It is not news that stress is often present in the lives of many Dutch people and that it seems to be increasing all the time. In order to relieve these ubiquitous stressors and to stay healthy both mentally and physically, it is important to look for activities that provide peace and pleasure.
However, research commissioned by the LEGO Group shows that almost a third of the Dutch (29%) admit that they do not know how to relax. The importance of creativity and play for relaxation is acknowledged by many respondents, but busy schedules, not prioritizing restful activities and a feeling of shame or insecurity seem to stand in the way of a more relaxed life.
Have we forgotten the art of relaxing?
The research shows that many Dutch people are looking for the ideal work-life balance, and that it is difficult to achieve this. Half of them feel they have no time for themselves and find it difficult to ‘go out’ after work. Focusing on one activity is also not so easy (anymore) for 46%.
Almost one in two Dutch adults admit to relaxing for less than one hour a day. Relaxation therefore does not seem to be high on the priority list of many Dutch people. They are often busy with their work after working hours (50%) or still checking their e-mails (64%). Because they realize that it is important for their health, half of the Dutch are looking for ways to relax more, but 29% of them say they cannot find them.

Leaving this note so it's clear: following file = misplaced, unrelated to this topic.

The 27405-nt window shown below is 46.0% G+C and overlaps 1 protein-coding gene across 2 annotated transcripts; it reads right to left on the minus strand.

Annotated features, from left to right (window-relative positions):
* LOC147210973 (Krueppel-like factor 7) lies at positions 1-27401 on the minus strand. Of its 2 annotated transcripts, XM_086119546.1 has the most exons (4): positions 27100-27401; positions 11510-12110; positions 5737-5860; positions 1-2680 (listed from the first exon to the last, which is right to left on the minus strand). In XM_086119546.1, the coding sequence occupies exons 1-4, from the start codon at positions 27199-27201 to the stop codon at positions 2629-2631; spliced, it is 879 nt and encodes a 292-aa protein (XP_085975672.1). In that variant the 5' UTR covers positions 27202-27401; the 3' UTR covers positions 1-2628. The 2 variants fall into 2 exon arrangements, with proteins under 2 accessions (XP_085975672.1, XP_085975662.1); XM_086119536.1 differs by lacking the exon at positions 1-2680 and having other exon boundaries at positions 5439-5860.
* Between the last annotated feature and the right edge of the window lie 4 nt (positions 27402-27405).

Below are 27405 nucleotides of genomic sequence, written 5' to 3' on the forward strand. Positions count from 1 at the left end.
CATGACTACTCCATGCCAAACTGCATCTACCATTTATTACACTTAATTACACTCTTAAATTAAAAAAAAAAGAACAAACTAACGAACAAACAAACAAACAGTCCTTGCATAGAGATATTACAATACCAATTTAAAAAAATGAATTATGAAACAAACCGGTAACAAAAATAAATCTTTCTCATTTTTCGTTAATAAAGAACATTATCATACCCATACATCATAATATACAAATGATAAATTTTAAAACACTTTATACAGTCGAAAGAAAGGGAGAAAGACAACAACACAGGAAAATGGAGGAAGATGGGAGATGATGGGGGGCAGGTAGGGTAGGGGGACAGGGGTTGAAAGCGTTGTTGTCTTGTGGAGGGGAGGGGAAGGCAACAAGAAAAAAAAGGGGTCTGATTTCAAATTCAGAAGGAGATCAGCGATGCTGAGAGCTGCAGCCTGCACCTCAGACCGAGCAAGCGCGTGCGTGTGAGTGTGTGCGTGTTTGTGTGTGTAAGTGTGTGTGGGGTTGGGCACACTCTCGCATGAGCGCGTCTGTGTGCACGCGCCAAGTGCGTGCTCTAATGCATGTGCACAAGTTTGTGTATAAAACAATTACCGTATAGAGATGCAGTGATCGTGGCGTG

When they do take a break, they can often be found behind scenes: 68% watch more than five hours of television per week and 37% scroll through social media for at least five hours. This is despite the fact that 70% of the respondents believe that being creative is more satisfying than more passive forms of relaxation such as screen time mentioned above.
Barriers to being creative
No less than 85% of adults think it is important to pay attention to creativity, but only a limited number of them (27%) think that they are themselves. They are afraid to get creative because they think they will fail (39%) or because others may be better at it (58%). The conviction is shared by 69% that play can promote creativity, but the research shows that one in three Dutch people think that it is not socially acceptable to play, or that playing is only justifiable if you have children of your own.
However, four out of five Dutch people think that playing helps to relax. It is striking that this distribution applies to both the group of respondents who never play and the group that likes to play regularly. Of the latter group, a large majority (78%) say that play helps them relax from work, and provides relief from daily life, chores and worries. In fact, 86% of them believe that play improves brain function, 64% that it helps to be more creative and 69% that it keeps them young. The survey also shows that three in four respondents often recall happy childhood moments through play. In this way they reconnect with the child within themselves.